When Jane Gower's quilt went up on the wall, two other projects had to come down, and they are now draped over the back and arm of the rocker:
The first is the double wedding ring quilt for Devan and Theresa. I think they will celebrate their fourth anniversary this year. Once Jane Gower's quilt is off the wall, this one will be the next big project that gets attention.
The second is what I'm calling "Miss Zula's Quilt," named for the woman who sewed these blocks into strips while she was in the nursing home. This is not fine quilting by any stretch of the imagination, but I want to finish this quilt for her and enjoy it. Since she stitched by hand and was in the early stages of Alzheimer's, the seams need reinforcing, although the seam width is remarkably consistent. This is an auto-pilot project, for those days when I want to just sew, and not make design decisions or worry about precision.

The cutting table has a strip set on one end of it:
This strip set is from a Craftsy class called "Stripping Your Stash," taught by Nancy Smith. The basic idea is to cut strips from a bunch of different fabrics, sew them together to create new fabric, then cut that into pieces to make the quilt. I've been cutting triangles from this, but had to put it aside when I started work on Robby's quilt. I'll get back to it someday.

Continuing the tour around the studio, here's a pile of fabric sitting on the card table that was a temporary addition to the studio and which may now be a permanent fixture:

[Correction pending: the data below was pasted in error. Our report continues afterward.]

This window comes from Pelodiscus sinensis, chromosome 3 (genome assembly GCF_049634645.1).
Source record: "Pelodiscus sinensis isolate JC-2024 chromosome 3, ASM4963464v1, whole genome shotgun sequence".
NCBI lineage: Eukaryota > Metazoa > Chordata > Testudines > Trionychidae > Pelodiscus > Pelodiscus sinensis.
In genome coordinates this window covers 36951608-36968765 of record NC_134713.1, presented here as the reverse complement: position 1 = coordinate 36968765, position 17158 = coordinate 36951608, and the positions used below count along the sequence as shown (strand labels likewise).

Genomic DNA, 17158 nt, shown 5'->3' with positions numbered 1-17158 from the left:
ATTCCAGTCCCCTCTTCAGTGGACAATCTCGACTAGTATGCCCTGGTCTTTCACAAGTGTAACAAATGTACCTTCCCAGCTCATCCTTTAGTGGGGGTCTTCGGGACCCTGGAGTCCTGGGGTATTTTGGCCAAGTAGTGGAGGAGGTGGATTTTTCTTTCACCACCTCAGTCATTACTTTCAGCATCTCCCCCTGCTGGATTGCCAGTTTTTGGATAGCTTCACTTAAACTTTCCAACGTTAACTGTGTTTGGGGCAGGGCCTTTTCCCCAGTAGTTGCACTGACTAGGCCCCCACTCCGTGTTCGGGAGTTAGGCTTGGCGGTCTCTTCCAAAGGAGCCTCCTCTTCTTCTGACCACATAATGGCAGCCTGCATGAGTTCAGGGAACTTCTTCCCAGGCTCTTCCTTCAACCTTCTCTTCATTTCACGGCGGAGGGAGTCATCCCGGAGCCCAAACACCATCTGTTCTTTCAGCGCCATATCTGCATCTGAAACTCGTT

I forget why I originally pulled these fabrics out, but they are all black and white and red cat prints. I think I had a plan for them once. I don't know what it is any more, but it's a nice collection, so I don't really want to just put it back in stash.

Against the back wall is a set of shelves that have become a sort of catch-all. On top of the pile is the big pink tub that holds scraps for kids quilts. On top of the tub is a set of squares ready to be assembled into a donation quilt. I've already set aside MLK day as a "donation quilt sew-in day," so maybe I'll have a donation quilt done by the end of the month.

This little pile sits on the set of drawers behind my sewing table:
They're string-pieced strips made from the leftovers from James and Crystal's double wedding ring. I often use this as a leader/ender project when I'm working on other stuff, so I keep them handy. Someday I'll have enough for a top.

And just when I thought I had enough projects scattered about to keep me busy all of this month and half of next, one of the bloggers I follow issued a UFO challenge to finish something by the end of the month. Since I need a baby quilt for a soon-to-be-born wee one, I pulled out this:
It's all basted and ready to be quilted, and I think "stitch in the ditch" is all it needs, so this is now sitting on top of the pile on the love seat (I'm not even going to think about what's underneath it).

That's the state of my studio today. I think I'll make this a monthly feature through this year. It seems like an easy way to show progress, and might even be fun to look at come the end of the year.